The Ministry of Justice of the Russian Federation proposes to fine for disseminating information from sources that are not registered as mass media in Russia. Such amendments were made to the edition of the Code of Administrative Offenses of the Administrative Offenses Code prepared by the Ministry of Justice.
The new edition of the Code of Administrative Offenses of the Russian Federation in article 33.9 “Violation of the production or distribution of media products” proposes to impose penalties for the manufacture or distribution of products of an unregistered media: for citizens (individuals) - from 1 to 1,5 thousand rubles, for officials persons - from 2 to 3 thousand rubles, for legal entities - from 20 to 30 thousand rubles.
If this article in the new edition of the Administrative Code of the Russian Federation is adopted, then the Russian media, and indeed the public, space as a whole, can expect very serious changes.
So, firstly, in modern society, you can “pull up” anything under an unregistered mass media. There are many sites, every day there are new and new electronic resources, pages and communities in social networks. There are informative messenger channels. Network communication and freedom of dissemination of information are some of the key criteria that distinguish modern society, and any attempt to counter them is the fight against windmills.
Secondly, the imposition of fines for the dissemination of information of unregistered media literally paralyzes the work of information resources, which at least claim independent coverage of data, allowing the reader to make a conclusion.
A significant segment of news content today is scooped on social networks, that is, from sources that do not have registration as mass media. In addition, there are translations, reposts of materials posted in foreign media. There are links to blogs of individuals who are also not registered media, but in fact perform similar functions.
By the way, the legislative proposal also applies to reposts of foreign media, therefore a citizen who reposted an article of a foreign publication on his social network page, in case of amendments, apparently also runs the risk of a fine.
Legislative novation will create impossible conditions for the full functioning of the registered media. After all, in fact, any media will be forced to publish exclusively official information or simply avoid citing third-party sources.
And the consequences will be twofold. On the one hand, the quality of the content will drop sharply: many media outlets risk becoming an analogue of the Soviet-era Pravda newspaper. There will be one - the only newspaper with the right course of "party and government", though in a hundred or more roles: there are a lot of de jure media, and de facto there is only one approach.
The second consequence is that the majority of the media will not comply with the new law. Just like street vendors do not comply with the rules of trade, or how the law on banning smoking in public places is not respected. It will be easier to pay a fine than to reduce your audience, reduce your popularity. But a law that does not work, by its very existence, discredits the entire legal system of the state, since it once again demonstrates the well-known axiom: "The strictness of laws is compensated by the non-bindingness of their implementation."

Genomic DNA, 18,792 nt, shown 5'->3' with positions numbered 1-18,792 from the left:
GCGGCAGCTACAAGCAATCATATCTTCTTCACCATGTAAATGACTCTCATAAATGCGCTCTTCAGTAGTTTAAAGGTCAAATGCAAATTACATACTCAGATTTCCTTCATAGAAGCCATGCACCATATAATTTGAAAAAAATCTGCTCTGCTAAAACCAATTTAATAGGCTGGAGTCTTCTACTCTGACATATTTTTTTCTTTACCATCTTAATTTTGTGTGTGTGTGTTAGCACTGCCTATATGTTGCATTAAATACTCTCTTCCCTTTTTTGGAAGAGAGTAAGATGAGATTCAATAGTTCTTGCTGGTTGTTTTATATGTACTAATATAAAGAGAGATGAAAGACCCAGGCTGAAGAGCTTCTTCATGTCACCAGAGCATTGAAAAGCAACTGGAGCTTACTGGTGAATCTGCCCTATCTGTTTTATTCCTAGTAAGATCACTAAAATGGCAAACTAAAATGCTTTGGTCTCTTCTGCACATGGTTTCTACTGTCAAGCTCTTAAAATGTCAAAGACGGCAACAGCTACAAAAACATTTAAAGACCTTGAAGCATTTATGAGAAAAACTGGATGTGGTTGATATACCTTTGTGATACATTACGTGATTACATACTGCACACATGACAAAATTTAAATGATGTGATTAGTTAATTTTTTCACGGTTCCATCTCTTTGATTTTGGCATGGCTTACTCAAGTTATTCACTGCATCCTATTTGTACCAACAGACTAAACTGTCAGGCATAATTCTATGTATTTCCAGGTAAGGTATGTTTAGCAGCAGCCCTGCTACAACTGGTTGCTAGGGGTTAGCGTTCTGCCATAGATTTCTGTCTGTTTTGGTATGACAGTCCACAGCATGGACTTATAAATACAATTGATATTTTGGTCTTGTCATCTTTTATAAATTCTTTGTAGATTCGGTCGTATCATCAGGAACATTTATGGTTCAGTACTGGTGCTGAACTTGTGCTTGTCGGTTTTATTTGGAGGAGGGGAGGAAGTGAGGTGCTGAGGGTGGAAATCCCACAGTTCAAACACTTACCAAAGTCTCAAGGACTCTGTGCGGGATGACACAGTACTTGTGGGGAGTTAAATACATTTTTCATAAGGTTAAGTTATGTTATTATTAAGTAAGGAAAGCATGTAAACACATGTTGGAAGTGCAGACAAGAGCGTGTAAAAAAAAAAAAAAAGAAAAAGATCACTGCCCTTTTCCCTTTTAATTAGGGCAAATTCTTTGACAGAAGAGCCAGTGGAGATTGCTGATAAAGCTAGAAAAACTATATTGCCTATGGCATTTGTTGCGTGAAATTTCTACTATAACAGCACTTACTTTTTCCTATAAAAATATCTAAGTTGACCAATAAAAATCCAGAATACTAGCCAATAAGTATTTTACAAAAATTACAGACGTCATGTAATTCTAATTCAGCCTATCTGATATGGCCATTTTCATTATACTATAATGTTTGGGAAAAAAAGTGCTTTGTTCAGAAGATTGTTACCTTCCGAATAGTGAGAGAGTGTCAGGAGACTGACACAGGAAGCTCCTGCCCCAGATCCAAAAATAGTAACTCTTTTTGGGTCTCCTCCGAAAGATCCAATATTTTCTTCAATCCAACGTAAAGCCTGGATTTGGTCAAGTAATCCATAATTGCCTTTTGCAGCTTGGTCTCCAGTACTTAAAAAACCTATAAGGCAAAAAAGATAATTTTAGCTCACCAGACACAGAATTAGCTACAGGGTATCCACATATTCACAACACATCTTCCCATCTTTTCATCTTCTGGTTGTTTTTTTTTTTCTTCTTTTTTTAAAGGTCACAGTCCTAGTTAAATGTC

The fight against the dissemination of fake and anti-state information should be waged, but it cannot become the main course in the state’s information policy. And even more so, it should not restrain social and technological progress, prevent the emergence of new sources of information and knowledge, broaden the horizons of citizens and deepen their ideas about socio-political processes.
People who consider themselves patriots would like to say that such restrictions will affect all mass media, including those of a patriotic orientation, if they are not included in the "circle of favorites." Do not think that the restrictions are directed only against the pro-Western, “liberal” segment of Russian politics. It is much more important for the government to stop growing dissatisfaction with economic and social policies and with the situation of Russians and Russian speakers in the post-Soviet space (and in a number of Russian regions). Therefore, patriotic media will become an equally likely object of nit-picking and harassment.
Such bills from the “unfree word” series can lead to far more serious consequences for the Russian state and society than thousands and hundreds of thousands of reposts from the foreign press combined. In the XNUMXst century, such measures to control inappropriate content testify to a systemic crisis in the approach to freedom of speech, to the inability to regulate moods in society by other means than prohibitions and repressive measures. For our opponents in the West, such measures can only give another reason to accuse Russia of violating democratic rights and freedoms.